# Frequency-Domain Filtering in HDL

This example shows how to implement a filter in the frequency domain.

A sinusoidal input is filtered with the overlap-add method using a frequency-domain FIR filter built using the DSP HDL Toolbox FFT and IFFT blocks. The overlap-add and overlap-save filtering methods are area efficient ways to compute the discrete convolution of a signal with a finite-impulse response (FIR filter). The efficiency gain is particularly noticeable for high-order filters with a large number of taps. Match filters in communications systems, high-order FIR filters, and channel models on FPGA/ASIC hardware are all good examples of systems where frequency-domain filtering is a good choice.

### Open and run the model.

The overlap-add algorithm [1] filters the input signal in the frequency domain. The input is divided into non-overlapping blocks which are linearly convolved with the FIR filter coefficients. The linear convolution of each block is computed by multiplying the discrete Fourier transforms (DFTs) of the block and the filter coefficients, and computing the inverse DFT of the product. For filter length M and FFT size N, the last M-1 samples of the linear convolution are added to the first M-1 samples of the next input sequence. The first N-M+1 samples of each summation result are output in sequence.

modelname = 'FreqDomainFiltHDL'; open_system(modelname); set_param(modelname,'SampleTimeColors','on'); set_param(modelname,'Open','on'); set(allchild(0),'Visible','off');

### Selecting the FFT Size

In selecting an FFT size for a particular filter, you must take care to make a hardware-friendly choice. If the filter length is an exact power of two, then your FFT size must be exactly double your filter length. In this case with a power of two size, there will be no time, except for the first filter length of samples, where you will not be adding overlapping results. This simplifies the timing of the design since only the starting period must be handled specially.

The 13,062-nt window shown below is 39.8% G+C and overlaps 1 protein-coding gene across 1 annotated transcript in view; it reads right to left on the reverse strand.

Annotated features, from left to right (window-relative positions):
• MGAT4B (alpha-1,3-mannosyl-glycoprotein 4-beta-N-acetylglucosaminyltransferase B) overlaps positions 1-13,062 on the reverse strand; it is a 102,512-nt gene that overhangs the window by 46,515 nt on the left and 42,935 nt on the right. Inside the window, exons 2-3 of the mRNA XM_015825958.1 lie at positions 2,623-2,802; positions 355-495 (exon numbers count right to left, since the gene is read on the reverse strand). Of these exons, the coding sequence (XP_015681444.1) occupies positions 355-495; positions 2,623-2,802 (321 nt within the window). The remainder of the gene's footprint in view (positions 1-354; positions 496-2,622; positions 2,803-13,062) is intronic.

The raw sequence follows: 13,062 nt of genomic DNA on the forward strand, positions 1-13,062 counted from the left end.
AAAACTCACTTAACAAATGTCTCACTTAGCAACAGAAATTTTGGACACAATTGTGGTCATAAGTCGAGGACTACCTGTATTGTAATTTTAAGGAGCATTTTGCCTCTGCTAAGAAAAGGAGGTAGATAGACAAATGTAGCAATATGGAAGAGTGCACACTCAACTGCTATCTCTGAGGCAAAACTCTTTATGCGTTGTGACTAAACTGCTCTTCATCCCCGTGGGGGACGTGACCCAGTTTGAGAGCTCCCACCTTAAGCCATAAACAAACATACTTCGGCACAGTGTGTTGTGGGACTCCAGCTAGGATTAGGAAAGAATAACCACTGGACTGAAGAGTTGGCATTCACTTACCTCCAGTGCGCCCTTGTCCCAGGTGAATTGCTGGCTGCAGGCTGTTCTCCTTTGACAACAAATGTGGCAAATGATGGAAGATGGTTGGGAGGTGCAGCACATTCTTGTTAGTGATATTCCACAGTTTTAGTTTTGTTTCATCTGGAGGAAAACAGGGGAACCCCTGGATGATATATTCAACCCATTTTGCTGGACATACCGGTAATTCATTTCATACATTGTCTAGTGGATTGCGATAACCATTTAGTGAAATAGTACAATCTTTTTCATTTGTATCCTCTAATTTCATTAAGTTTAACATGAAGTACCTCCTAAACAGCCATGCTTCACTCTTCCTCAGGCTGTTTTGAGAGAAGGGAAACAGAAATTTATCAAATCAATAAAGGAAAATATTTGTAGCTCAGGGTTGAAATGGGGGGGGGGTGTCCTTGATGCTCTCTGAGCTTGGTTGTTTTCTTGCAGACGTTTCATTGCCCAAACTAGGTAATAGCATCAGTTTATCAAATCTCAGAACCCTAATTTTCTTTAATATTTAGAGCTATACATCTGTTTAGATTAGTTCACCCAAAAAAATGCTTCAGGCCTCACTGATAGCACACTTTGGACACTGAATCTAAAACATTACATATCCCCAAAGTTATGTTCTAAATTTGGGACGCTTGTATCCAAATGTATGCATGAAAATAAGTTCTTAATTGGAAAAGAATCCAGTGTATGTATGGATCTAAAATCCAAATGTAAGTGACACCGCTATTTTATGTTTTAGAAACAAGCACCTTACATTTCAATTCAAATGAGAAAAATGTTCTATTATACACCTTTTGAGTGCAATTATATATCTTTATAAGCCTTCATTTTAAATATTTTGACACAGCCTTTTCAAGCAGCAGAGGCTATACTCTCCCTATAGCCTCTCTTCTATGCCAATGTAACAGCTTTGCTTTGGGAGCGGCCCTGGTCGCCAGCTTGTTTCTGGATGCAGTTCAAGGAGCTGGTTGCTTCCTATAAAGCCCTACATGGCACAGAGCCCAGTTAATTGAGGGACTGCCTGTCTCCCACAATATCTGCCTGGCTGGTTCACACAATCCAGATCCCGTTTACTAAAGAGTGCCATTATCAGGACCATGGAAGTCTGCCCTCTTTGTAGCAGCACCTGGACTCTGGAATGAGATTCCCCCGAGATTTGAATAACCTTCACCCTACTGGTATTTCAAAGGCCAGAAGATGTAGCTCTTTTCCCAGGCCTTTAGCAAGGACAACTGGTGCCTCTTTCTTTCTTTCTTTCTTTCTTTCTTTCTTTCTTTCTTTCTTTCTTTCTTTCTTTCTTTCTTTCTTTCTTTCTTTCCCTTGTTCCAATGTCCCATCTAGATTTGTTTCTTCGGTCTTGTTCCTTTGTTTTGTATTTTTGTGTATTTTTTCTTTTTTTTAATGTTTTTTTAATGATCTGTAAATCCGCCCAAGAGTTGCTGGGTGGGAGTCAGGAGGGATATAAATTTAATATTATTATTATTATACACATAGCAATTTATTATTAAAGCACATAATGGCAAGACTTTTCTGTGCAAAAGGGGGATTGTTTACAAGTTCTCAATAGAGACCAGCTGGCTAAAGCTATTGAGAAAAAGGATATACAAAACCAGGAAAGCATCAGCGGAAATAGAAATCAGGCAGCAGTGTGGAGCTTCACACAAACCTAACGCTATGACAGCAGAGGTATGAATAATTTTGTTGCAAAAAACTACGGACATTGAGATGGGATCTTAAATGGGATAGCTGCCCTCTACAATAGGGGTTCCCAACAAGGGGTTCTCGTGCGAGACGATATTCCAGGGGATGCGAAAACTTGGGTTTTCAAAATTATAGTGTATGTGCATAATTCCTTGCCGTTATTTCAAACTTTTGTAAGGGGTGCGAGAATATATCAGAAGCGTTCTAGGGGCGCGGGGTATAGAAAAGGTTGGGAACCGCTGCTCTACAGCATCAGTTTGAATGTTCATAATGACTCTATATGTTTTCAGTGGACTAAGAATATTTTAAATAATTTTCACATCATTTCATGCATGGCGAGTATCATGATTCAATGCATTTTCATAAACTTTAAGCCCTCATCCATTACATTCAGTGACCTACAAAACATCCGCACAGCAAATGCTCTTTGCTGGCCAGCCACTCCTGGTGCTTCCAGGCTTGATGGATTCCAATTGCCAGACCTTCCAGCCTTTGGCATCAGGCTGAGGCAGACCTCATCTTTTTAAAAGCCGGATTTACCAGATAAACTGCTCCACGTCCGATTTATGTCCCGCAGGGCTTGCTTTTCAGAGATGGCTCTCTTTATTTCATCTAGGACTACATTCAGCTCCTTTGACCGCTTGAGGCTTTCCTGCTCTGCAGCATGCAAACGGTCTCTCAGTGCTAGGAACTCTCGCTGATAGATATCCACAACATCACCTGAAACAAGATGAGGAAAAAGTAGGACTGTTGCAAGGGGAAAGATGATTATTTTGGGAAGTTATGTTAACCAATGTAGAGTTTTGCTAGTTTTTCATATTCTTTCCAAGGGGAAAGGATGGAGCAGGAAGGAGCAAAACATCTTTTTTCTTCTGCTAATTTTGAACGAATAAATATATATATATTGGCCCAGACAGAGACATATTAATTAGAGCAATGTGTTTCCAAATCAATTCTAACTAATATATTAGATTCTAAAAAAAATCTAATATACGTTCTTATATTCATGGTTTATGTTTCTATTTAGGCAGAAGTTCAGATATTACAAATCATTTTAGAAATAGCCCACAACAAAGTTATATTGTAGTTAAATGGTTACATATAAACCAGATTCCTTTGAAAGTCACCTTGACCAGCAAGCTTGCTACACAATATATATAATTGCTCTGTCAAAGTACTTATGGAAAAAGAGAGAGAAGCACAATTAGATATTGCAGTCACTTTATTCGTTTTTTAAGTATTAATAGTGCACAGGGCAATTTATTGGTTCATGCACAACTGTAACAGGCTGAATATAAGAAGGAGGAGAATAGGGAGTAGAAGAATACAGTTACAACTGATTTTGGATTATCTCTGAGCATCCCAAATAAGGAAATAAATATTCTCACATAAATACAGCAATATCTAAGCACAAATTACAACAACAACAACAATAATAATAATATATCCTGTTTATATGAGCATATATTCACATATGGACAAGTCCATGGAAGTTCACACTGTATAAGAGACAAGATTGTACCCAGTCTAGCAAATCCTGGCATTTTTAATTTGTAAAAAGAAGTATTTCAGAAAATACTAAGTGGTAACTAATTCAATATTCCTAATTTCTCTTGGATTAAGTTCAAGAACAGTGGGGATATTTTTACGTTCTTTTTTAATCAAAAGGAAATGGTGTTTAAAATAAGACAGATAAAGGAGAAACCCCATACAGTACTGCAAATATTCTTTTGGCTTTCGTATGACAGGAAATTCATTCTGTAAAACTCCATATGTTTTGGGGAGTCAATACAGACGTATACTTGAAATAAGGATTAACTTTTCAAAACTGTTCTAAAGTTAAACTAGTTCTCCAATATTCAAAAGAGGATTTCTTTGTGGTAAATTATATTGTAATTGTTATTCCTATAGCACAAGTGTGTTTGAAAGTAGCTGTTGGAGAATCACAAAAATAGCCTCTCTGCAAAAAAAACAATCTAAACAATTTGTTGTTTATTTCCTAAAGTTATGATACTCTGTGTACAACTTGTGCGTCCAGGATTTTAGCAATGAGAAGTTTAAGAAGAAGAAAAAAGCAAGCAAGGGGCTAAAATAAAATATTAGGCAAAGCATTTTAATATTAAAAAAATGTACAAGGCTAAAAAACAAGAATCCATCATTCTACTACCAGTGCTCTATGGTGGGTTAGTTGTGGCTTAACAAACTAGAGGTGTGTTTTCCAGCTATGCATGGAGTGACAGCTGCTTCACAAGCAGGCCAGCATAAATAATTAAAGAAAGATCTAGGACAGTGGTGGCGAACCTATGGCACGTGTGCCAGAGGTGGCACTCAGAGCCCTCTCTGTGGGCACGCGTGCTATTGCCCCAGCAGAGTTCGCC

If your filter length is not an exact power of two, then you must choose an FFT size that is larger than the next power of two from the filter length. In this example, the filter has 300 coefficients, then the next power of two would be 512, but you must choose 1024 for the FFT size. If you try to use the smaller size of 512 and check the timing, you will find that there are three overlapping regions, not two, and the hardware design becomes more complicated and area intensive.

### Converting to Two-samples at a Time

In hardware, computing the FFT of N-(M-1) samples must be done by zero padding the input to the FFT block after the block of samples is sent in. This padding takes time away from processing the input samples, so somehow you must gain the time it takes to pad the input. One way to accomplish this is to buffer sample into a larger frame of say two samples and process these in a frame-based FFT block. Since you also need to buffer samples for a time, a FIFO is a natural buffer to use at the input.

open_system([modelname '/HDLFDFilter/In FIFO'],'force');

### Point Multiplication

The output of the FFT is then multiplied point-by-point, using a pipelined multiplier, with the FFT of the filter coefficients. In this example, the FFT of the filter coefficients is precomputed but for dynamic filter coefficients, but you can add another FFT to compute the coefficent transform. The result of the point multiply is then sent to an IFFT block to be transformed back into the time domain.

open_system([modelname '/HDLFDFilter'],'force');

### Design Considerations

Another important consideration in making the frequency-domain filter hardware-friendly is that the shift from one sample at a time to two (or other power of 2) samples at a time means that the point at which the design switches from the non-overlapped region to the overlapped region must happen on a boundary that is divisible by two (or the selected power of 2) to avoid difficult timing in the design. You would like to switch between the non-overlapped region and the overlapped region on boundary that lines up with the change to a vector of samples. This adds a condition that your filter length must be divisible by your vector size. Also note that odd-order filters (with an even number of taps) will be required.